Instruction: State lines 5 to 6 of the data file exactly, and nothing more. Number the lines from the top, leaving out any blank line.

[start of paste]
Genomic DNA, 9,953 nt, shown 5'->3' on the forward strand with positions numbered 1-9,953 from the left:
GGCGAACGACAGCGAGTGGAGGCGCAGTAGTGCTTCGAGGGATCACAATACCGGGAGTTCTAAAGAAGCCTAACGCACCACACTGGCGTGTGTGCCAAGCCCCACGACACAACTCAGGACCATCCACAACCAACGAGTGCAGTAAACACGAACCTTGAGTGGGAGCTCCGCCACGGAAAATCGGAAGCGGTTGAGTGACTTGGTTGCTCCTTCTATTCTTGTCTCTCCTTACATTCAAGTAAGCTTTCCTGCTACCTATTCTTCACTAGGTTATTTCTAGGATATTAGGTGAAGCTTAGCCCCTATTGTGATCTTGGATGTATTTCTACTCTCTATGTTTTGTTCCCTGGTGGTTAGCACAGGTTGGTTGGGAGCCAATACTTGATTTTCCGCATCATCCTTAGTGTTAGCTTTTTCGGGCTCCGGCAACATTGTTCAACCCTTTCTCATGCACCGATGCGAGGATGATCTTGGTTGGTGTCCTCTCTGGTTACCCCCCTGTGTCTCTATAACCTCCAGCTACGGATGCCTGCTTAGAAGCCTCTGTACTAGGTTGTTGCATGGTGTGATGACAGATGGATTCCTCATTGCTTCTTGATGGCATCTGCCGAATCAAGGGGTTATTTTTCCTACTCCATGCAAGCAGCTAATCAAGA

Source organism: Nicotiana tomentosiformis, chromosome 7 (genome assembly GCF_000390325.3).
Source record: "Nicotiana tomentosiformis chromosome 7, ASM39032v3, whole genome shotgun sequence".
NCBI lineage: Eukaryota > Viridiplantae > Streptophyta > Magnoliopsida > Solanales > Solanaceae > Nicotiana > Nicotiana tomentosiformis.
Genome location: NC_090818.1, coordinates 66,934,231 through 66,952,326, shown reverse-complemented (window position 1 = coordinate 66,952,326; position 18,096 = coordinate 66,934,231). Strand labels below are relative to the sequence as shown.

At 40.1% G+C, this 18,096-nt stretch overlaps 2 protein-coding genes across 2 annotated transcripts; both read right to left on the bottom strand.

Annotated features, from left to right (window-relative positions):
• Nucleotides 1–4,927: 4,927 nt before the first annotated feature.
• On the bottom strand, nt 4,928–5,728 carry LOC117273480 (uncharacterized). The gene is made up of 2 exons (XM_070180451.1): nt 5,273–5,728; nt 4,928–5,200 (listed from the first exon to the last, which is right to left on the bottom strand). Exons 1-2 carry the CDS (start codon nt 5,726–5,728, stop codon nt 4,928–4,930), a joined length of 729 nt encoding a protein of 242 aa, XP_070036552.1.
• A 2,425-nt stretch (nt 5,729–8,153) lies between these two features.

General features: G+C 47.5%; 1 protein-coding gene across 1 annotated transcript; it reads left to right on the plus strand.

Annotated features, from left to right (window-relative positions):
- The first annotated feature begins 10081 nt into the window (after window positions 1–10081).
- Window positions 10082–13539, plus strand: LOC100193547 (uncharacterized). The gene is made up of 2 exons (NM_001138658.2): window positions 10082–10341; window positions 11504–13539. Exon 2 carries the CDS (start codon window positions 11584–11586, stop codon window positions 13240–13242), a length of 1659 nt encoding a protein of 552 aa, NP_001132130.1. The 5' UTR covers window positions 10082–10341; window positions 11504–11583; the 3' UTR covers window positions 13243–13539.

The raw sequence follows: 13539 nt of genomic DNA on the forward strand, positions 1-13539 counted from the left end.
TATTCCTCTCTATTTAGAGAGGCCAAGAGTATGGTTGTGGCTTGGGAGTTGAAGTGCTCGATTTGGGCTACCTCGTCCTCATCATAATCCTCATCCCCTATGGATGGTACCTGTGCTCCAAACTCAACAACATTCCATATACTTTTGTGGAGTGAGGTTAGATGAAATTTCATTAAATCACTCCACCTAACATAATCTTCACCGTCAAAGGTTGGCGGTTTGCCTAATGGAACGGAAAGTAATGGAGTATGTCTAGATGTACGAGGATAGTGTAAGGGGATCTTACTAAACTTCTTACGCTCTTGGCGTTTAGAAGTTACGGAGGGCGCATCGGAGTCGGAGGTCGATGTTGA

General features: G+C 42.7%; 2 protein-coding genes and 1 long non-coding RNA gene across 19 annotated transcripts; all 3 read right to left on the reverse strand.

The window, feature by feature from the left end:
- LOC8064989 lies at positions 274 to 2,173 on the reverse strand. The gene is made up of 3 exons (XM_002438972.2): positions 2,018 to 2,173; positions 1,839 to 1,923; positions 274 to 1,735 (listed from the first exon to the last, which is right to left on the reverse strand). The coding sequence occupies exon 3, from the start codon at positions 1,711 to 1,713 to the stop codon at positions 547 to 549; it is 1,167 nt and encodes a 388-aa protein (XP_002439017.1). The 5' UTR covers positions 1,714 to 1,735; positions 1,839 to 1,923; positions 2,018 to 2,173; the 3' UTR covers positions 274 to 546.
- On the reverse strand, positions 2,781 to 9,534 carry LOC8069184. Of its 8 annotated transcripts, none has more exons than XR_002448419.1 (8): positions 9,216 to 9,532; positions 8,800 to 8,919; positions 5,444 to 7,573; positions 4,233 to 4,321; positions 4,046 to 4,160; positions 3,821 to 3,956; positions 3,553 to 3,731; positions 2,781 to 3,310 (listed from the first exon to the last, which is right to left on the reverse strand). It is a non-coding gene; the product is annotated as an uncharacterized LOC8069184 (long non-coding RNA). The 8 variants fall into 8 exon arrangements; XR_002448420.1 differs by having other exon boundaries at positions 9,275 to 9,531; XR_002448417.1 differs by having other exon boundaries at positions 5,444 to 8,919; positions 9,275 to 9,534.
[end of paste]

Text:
NCBI lineage: Eukaryota > Viridiplantae > Streptophyta > Magnoliopsida > Solanales > Solanaceae > Nicotiana > Nicotiana tomentosiformis.
Genome location: NC_090818.1, coordinates 66,934,231 through 66,952,326, shown reverse-complemented (window position 1 = coordinate 66,952,326; position 18,096 = coordinate 66,934,231). Strand labels below are relative to the sequence as shown.